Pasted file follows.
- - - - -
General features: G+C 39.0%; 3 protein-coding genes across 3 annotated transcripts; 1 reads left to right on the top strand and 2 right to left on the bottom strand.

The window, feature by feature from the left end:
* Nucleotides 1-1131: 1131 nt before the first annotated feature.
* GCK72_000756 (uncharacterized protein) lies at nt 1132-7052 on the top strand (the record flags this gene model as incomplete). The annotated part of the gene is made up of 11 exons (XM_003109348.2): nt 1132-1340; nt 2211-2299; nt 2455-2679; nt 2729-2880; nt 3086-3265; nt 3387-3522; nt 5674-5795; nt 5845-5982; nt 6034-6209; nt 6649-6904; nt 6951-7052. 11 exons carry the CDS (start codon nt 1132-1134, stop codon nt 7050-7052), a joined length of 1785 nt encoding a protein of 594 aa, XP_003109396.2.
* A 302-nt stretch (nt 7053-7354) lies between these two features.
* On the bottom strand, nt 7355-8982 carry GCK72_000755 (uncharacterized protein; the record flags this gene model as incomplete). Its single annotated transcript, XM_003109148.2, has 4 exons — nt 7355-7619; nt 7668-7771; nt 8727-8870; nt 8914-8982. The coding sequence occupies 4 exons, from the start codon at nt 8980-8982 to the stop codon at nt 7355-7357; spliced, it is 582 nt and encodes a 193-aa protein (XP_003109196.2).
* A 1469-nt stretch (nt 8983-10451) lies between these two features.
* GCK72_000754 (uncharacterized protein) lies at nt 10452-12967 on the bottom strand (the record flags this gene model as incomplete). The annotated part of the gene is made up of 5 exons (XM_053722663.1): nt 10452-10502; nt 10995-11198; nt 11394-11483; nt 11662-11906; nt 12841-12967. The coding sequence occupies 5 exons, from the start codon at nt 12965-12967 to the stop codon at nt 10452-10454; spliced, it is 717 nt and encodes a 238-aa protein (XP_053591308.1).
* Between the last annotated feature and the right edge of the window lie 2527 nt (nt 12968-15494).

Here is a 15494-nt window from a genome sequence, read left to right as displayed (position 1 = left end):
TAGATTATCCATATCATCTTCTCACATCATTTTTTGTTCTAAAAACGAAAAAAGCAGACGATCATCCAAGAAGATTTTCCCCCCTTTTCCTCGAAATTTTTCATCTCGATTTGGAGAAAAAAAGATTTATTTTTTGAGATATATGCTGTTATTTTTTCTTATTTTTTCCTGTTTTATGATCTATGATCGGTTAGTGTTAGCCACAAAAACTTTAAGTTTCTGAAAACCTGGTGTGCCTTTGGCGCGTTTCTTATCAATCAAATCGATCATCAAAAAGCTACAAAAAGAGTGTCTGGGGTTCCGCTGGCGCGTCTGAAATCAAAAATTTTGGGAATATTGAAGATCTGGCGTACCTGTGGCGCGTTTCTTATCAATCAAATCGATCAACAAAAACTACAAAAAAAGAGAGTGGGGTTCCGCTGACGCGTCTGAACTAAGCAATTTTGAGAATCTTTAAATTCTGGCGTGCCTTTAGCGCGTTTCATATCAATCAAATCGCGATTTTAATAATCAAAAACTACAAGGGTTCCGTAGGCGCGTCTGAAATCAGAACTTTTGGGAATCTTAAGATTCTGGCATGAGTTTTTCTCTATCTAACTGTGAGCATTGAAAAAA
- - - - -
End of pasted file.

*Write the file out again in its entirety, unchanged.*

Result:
General features: G+C 39.0%; 3 protein-coding genes across 3 annotated transcripts; 1 reads left to right on the top strand and 2 right to left on the bottom strand.

The window, feature by feature from the left end:
* Nucleotides 1-1131: 1131 nt before the first annotated feature.
* GCK72_000756 (uncharacterized protein) lies at nt 1132-7052 on the top strand (the record flags this gene model as incomplete). The annotated part of the gene is made up of 11 exons (XM_003109348.2): nt 1132-1340; nt 2211-2299; nt 2455-2679; nt 2729-2880; nt 3086-3265; nt 3387-3522; nt 5674-5795; nt 5845-5982; nt 6034-6209; nt 6649-6904; nt 6951-7052. 11 exons carry the CDS (start codon nt 1132-1134, stop codon nt 7050-7052), a joined length of 1785 nt encoding a protein of 594 aa, XP_003109396.2.
* A 302-nt stretch (nt 7053-7354) lies between these two features.
* On the bottom strand, nt 7355-8982 carry GCK72_000755 (uncharacterized protein; the record flags this gene model as incomplete). Its single annotated transcript, XM_003109148.2, has 4 exons — nt 7355-7619; nt 7668-7771; nt 8727-8870; nt 8914-8982. The coding sequence occupies 4 exons, from the start codon at nt 8980-8982 to the stop codon at nt 7355-7357; spliced, it is 582 nt and encodes a 193-aa protein (XP_003109196.2).
* A 1469-nt stretch (nt 8983-10451) lies between these two features.
* GCK72_000754 (uncharacterized protein) lies at nt 10452-12967 on the bottom strand (the record flags this gene model as incomplete). The annotated part of the gene is made up of 5 exons (XM_053722663.1): nt 10452-10502; nt 10995-11198; nt 11394-11483; nt 11662-11906; nt 12841-12967. The coding sequence occupies 5 exons, from the start codon at nt 12965-12967 to the stop codon at nt 10452-10454; spliced, it is 717 nt and encodes a 238-aa protein (XP_053591308.1).
* Between the last annotated feature and the right edge of the window lie 2527 nt (nt 12968-15494).

Here is a 15494-nt window from a genome sequence, read left to right as displayed (position 1 = left end):
TAGATTATCCATATCATCTTCTCACATCATTTTTTGTTCTAAAAACGAAAAAAGCAGACGATCATCCAAGAAGATTTTCCCCCCTTTTCCTCGAAATTTTTCATCTCGATTTGGAGAAAAAAAGATTTATTTTTTGAGATATATGCTGTTATTTTTTCTTATTTTTTCCTGTTTTATGATCTATGATCGGTTAGTGTTAGCCACAAAAACTTTAAGTTTCTGAAAACCTGGTGTGCCTTTGGCGCGTTTCTTATCAATCAAATCGATCATCAAAAAGCTACAAAAAGAGTGTCTGGGGTTCCGCTGGCGCGTCTGAAATCAAAAATTTTGGGAATATTGAAGATCTGGCGTACCTGTGGCGCGTTTCTTATCAATCAAATCGATCAACAAAAACTACAAAAAAAGAGAGTGGGGTTCCGCTGACGCGTCTGAACTAAGCAATTTTGAGAATCTTTAAATTCTGGCGTGCCTTTAGCGCGTTTCATATCAATCAAATCGCGATTTTAATAATCAAAAACTACAAGGGTTCCGTAGGCGCGTCTGAAATCAGAACTTTTGGGAATCTTAAGATTCTGGCATGAGTTTTTCTCTATCTAACTGTGAGCATTGAAAAAA